Shah said no questions should be raised about the Modi government’s role now.
“It is not just me or Modiji or the BJP saying we (the Gujarat government) were wrongfully tagged… now the SC has also said it. Will you not abide by the Constitution in a democracy? Will you not believe the SC? Is a political statement correct or an SC verdict, after consideration of all evidence?”
He said both the people and journalists must ponder this. “And if the opinion is in favour of the latter (the SC verdict), then questions must be raised on the responsibility of journalists who made these accusations. They must be asked what was the basis of such allegations… Those who made allegations against Modiji, if they have a conscience, they must seek forgiveness of Modiji and the BJP.”
While asserting that the BJP government never interfered with the media’s reporting, “not then, not today”, the Union minister referred to the Tehelka sting operation, saying the Court dismissed it “because when the contextual footage came through, it was clear that the sting operation was politically motivated”.
The Union minister claimed that in contrast to the allegations raised against Modi, “no one” criticised the Godhra train burning. “The way 60 people were burnt to death, there was anger in society, and until the riots happened, no one criticised it (the train incident), except the BJP. The Congress did not make a single statement, no one expressed sorrow, the Parliament session was on.”
Shah also seemed to draw a parallel between the SIT’s questioning of Modi and the ongoing interrogation of Congress leader Rahul Gandhi by the Enforcement Directorate. “Modiji was also interrogated, no one did dharnas or demonstrations. People did not come from all over the country to stand in solidarity with him. We cooperated with the law. I was also arrested, there was no demonstration.”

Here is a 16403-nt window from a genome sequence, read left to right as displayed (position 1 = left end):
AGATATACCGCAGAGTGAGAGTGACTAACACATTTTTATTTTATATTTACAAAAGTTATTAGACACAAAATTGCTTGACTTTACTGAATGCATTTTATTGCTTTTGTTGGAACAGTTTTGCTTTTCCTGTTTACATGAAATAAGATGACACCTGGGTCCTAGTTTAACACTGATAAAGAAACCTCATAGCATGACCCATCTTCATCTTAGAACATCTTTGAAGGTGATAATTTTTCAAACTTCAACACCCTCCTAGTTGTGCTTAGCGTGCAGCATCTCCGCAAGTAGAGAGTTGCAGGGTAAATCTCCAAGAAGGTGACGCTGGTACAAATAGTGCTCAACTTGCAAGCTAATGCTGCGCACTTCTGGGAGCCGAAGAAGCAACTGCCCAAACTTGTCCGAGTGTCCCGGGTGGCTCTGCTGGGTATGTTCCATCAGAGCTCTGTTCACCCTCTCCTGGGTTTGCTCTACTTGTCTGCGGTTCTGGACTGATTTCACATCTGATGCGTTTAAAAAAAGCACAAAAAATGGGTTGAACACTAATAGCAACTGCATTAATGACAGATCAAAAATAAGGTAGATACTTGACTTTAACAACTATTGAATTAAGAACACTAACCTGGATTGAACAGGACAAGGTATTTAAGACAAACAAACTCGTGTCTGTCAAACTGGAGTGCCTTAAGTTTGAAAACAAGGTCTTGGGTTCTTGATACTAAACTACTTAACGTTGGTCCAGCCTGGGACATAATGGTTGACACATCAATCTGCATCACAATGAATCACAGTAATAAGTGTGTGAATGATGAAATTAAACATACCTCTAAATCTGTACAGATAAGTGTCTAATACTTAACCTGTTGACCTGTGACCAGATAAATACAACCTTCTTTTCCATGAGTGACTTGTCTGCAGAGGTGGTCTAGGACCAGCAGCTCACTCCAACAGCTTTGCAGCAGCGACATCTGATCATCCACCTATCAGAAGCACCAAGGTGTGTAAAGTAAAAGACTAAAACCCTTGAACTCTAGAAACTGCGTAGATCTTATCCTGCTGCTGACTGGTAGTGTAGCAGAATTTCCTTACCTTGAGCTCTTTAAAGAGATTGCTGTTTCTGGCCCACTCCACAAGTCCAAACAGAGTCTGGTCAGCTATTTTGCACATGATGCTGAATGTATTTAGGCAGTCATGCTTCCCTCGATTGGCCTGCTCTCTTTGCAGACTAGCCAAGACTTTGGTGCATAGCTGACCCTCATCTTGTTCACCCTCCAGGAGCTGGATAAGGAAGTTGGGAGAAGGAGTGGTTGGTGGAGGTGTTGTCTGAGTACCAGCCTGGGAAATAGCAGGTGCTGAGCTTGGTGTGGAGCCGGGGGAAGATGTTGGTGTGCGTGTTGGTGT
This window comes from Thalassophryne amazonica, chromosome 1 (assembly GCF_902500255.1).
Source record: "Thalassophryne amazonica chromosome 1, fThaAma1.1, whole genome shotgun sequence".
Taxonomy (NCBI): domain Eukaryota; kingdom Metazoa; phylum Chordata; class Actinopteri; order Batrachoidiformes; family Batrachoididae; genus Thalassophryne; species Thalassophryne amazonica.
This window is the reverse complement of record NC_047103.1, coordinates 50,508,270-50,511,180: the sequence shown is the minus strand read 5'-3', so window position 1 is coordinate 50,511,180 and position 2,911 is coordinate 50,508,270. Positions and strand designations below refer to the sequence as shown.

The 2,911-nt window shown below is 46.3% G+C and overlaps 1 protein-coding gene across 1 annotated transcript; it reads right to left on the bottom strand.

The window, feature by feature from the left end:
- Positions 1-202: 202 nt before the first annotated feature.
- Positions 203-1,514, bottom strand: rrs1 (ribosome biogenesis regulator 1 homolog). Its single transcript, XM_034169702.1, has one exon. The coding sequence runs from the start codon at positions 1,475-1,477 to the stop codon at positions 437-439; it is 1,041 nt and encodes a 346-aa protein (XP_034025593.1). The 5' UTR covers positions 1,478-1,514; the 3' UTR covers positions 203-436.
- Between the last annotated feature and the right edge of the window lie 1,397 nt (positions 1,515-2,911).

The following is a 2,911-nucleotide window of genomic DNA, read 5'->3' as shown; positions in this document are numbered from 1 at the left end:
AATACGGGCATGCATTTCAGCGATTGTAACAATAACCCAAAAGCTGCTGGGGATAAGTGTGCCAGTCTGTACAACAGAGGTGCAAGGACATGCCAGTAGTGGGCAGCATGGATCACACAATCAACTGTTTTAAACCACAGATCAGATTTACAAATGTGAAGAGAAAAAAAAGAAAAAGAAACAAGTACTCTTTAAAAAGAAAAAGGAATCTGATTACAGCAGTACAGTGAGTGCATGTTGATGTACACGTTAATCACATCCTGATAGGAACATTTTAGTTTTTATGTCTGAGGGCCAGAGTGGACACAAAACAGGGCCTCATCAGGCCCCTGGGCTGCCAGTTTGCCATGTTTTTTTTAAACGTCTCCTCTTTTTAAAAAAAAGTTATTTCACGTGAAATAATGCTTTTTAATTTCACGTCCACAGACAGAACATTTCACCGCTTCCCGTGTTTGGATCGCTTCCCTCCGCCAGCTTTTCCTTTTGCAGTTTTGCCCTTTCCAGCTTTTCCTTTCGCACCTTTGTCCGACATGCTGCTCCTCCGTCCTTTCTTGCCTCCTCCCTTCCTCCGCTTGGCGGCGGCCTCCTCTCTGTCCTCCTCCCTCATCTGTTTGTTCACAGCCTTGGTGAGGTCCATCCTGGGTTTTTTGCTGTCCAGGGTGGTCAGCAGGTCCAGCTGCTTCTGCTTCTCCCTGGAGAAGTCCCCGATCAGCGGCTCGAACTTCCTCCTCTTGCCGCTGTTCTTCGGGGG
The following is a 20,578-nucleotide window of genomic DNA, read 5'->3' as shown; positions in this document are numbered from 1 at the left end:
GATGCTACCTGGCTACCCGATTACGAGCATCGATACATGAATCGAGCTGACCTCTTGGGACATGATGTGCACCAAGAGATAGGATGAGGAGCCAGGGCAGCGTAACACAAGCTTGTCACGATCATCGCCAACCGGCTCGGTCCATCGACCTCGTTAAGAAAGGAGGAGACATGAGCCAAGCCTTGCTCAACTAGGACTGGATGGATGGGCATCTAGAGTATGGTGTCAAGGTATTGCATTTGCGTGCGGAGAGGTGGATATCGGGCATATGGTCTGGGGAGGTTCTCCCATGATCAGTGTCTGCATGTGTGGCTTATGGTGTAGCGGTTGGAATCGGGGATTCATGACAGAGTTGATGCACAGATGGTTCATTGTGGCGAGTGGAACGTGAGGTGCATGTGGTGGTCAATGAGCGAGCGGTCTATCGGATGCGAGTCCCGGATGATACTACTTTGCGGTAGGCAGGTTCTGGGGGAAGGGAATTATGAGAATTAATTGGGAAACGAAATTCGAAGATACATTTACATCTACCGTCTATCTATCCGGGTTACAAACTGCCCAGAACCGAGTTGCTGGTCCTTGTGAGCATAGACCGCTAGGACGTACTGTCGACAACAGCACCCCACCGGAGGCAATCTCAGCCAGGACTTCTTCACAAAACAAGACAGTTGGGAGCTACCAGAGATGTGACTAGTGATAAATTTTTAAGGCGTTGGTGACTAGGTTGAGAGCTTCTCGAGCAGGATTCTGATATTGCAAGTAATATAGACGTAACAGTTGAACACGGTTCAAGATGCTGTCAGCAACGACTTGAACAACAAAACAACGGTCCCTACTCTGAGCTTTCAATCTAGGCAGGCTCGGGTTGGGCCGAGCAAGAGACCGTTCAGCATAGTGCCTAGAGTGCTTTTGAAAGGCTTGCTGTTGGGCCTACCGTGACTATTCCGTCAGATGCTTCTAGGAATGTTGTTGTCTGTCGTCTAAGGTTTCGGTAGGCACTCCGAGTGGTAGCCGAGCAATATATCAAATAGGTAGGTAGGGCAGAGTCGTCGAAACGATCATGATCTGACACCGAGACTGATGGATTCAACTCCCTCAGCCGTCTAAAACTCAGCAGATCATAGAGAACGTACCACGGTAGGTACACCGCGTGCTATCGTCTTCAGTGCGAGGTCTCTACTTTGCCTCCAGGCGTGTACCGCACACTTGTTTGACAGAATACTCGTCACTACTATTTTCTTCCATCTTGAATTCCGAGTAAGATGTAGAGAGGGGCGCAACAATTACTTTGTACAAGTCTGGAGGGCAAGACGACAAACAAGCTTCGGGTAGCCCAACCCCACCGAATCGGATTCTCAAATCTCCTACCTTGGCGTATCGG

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On Friday, the Supreme Court dismissed the plea filed by Jafri, the widow of former Congress MP Ahsan Jafri, who was among the 68 killed at Gulberg Society in Ahmedabad during the 2002 riots. Jafri had challenged the SIT’s closure report clearing Modi, saying the SC-appointed panel had ignored evidence that the then CM failed to contain the riots, and gave instructions at an alleged meeting to allow Hindus “to vent their anger” over the Godhra incident.
Notably, Shah was called as a defence witness in the Naroda Gam trial for accused Maya Kodnani, in September 2017. Kodnani had cited him as defence witness to give alibi that she was not present at Naroda Gam at the time of the violence there, as claimed by the SIT. Shah told the court that on the day concerned, he had seen Kodnani in the state Assembly in Gandhinagar at around 8.30 am and then at Sola Civil Hospital (in Ahmedabad) at around 11-11.15 am, and that he had no idea where Kodnani was in between.